When you think of social websites, I have no doubt that what comes to mind is something like; some Ashley or Courtney prattling on about that cute boy in biology class; or Dude and Dude comparing Phish concert tapes. But take note—Facebook and MySpace have new competition within the cosmic constant of cybernation. A social network for business professionals, called LinkedIn, has just arrived for the career-minded, white collar camarilla. According to Dan Nye, the chief executive of LinkedIn, “We want to create a broad and critical business tool that is used by tens of millions of business professionals every day to make them better at what they do.” In other words—build a network.
Business networking is the process of establishing a beneficial relationship with other business people and potential clients and/or customers. The purpose is to increase business revenue. With this new site, people will be able to create and maintain online résumés and establish links with colleagues and acquaintances, then be able to expand their network through contacts. This career driven caucus doesn’t have time to waste with developing real relationships. It is too slow and too grueling: tennis, dinners, golf, charity balls, etc.
If you are not included in this sodality, you may have discerned how boring they may appear. Anton Chekhov said, “People who lead a lonely existence always have something on their minds that they are eager to talk about.” Now there is no genetic trait that says a person is doomed to be boring. Perhaps their terms of reference make them that way. To me, business types tend to talk about themselves too much. If you are not in their club, you don’t exist. Have you ever been talked down to, because you work in the service industry?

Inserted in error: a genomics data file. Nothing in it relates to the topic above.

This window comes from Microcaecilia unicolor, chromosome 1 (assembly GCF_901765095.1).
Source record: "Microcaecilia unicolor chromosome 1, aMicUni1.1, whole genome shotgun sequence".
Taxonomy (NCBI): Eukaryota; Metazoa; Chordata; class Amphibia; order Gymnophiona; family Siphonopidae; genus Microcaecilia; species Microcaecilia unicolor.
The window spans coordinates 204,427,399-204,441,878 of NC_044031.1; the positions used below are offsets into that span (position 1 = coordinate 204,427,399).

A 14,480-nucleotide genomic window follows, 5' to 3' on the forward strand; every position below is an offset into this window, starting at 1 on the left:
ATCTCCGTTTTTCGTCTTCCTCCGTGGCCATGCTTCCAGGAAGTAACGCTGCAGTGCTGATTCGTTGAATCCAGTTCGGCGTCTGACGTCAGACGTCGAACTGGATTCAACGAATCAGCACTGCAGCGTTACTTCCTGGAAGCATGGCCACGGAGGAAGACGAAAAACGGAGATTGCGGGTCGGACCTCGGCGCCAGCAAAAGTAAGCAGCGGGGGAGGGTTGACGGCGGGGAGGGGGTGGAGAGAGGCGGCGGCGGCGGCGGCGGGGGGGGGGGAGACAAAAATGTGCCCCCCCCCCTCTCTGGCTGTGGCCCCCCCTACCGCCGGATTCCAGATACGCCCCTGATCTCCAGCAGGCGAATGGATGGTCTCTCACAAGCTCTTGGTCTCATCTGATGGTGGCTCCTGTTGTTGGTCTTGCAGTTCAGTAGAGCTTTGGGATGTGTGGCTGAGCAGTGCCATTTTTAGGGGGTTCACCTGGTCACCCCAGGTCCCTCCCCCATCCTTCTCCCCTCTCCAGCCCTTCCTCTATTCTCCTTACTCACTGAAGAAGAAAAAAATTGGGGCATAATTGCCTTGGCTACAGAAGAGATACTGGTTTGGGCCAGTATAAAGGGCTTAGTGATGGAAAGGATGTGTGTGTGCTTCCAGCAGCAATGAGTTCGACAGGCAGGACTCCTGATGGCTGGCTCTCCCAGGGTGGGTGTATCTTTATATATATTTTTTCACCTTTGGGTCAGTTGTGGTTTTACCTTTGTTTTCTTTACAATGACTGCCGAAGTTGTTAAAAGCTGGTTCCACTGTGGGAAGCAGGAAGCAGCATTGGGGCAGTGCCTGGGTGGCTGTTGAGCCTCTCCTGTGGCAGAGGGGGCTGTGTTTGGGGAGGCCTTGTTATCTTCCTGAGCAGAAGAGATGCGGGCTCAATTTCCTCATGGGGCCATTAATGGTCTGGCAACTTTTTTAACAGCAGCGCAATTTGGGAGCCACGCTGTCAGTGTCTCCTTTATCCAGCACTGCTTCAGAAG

The fact is—some of the smartest and most interesting people I have ever met were not rich business folk, but had normal working class jobs.
Now, let’s consider all the lying that is going to take place on this site. A survey entitled Manners and Behavior released by the website engage.com found that 30% of men and 19% of women believe telling white lies online is acceptable. And don’t forget that almost everyone involved in online dating is lying, just to get laid. Think what people will say to get ahead in the business world. I remember a cartoon, from my youth, where a retired British military officer told the most fantastic tales of heroism and bravery. In fact, so utterly fantastic as to be laughable. I can see it now, “Warren Buffet and I waved as our Gulfstreams passed at 50 thousand feet.”
There will also be a whole can of worms opened when business rivals start slandering each other, because now Internet providers as well as individual users can be liable for intentionally distributing defamatory information online. LinkedIn may find themselves busy policing their site to remove postings from chatrooms and message groups, whenever someone complains about a libelous statement made by a third party.
The 1st District Court of Appeals, in Barrett v. Rosenthal, AO96451, disagreed with the decision of the 4th U.S. Circuit Court of Appeals in Zeron v. America Online Inc., 129 F.3rd 327. In that case, a federal three-judge panel dismissed a plaintiffs complaint that AOL did nothing to stop an unidentified third party who maliciously posted messages on an AOL bulletin advertising offensive T-shirts and listing the plaintiff’s home phone number.
Ouch! Lying in cyberspace just got riskier.
One more thing to look out for: the résumé. In 2004, the federal Government Accountability Office released a report that found that at least 28 senior-level federal workers had claimed degrees from diploma mills and other unaccredited schools. It doesn’t take much imagination, to wonder what hyperbolical embellishments will appear in this new network.